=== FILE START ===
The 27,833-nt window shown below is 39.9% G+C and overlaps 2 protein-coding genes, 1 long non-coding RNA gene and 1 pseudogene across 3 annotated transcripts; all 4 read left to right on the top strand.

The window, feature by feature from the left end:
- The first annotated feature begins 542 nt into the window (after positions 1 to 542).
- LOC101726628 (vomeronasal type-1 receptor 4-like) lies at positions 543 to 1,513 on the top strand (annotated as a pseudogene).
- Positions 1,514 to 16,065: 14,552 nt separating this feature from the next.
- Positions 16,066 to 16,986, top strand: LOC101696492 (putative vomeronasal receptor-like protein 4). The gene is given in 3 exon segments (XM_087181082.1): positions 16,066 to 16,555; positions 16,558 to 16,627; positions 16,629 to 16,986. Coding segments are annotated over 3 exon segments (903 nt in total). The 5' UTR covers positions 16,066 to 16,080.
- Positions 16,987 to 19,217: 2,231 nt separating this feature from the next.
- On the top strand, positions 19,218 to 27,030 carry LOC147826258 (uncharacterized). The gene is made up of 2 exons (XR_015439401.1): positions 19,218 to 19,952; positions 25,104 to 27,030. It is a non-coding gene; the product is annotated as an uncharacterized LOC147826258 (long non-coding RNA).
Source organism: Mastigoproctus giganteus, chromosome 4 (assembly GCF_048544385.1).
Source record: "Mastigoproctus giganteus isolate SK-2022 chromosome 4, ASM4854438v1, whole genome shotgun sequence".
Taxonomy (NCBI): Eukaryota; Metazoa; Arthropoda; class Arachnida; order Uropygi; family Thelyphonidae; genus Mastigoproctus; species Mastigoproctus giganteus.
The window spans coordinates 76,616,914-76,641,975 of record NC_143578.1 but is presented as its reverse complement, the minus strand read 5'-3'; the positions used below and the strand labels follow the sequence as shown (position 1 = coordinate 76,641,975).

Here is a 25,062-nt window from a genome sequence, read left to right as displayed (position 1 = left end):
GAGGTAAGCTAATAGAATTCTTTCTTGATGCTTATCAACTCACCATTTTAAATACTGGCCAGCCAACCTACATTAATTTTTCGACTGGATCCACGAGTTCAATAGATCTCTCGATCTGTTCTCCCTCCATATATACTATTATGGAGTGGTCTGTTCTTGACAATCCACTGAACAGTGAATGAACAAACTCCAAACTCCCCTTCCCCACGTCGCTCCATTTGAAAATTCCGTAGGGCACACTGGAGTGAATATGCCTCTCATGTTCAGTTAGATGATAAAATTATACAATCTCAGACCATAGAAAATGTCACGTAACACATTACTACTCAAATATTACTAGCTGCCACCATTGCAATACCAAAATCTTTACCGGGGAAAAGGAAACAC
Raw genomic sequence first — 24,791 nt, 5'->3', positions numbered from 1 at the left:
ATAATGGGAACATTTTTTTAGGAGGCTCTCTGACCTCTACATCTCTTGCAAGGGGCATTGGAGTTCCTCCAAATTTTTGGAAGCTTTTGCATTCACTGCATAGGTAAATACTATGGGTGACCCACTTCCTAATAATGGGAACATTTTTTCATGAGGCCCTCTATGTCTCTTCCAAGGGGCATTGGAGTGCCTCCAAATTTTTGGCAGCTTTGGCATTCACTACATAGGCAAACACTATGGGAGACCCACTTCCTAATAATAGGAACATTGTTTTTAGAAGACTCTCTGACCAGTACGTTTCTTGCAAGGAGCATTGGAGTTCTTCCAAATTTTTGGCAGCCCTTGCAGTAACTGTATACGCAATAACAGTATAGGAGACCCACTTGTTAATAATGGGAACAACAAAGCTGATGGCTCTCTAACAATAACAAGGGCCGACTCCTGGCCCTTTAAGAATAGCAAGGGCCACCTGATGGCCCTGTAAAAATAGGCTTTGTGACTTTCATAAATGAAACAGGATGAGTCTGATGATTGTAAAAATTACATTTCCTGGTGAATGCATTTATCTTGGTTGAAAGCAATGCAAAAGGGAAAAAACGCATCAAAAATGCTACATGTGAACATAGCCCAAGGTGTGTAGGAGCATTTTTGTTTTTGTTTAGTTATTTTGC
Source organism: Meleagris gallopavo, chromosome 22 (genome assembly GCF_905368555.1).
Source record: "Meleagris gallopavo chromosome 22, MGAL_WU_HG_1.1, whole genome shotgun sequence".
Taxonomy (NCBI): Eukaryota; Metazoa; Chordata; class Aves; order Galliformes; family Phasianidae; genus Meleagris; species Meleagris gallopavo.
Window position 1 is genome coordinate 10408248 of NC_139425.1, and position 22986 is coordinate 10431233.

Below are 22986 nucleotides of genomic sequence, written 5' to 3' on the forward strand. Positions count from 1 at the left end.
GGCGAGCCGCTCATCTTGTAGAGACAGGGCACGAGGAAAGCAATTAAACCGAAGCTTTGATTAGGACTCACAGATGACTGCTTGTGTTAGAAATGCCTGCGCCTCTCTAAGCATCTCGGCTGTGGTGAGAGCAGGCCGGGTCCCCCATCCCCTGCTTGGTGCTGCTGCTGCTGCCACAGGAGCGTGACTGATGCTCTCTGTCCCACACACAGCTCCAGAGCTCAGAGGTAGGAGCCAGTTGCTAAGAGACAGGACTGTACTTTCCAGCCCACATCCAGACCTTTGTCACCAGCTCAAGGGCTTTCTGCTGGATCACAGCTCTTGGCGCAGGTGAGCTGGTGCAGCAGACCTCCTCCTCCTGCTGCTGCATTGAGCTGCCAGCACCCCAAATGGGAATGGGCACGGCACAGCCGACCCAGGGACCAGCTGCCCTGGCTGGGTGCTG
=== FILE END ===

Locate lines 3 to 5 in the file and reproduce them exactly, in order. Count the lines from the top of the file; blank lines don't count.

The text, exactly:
- The first annotated feature begins 542 nt into the window (after positions 1 to 542).
- LOC101726628 (vomeronasal type-1 receptor 4-like) lies at positions 543 to 1,513 on the top strand (annotated as a pseudogene).
- Positions 1,514 to 16,065: 14,552 nt separating this feature from the next.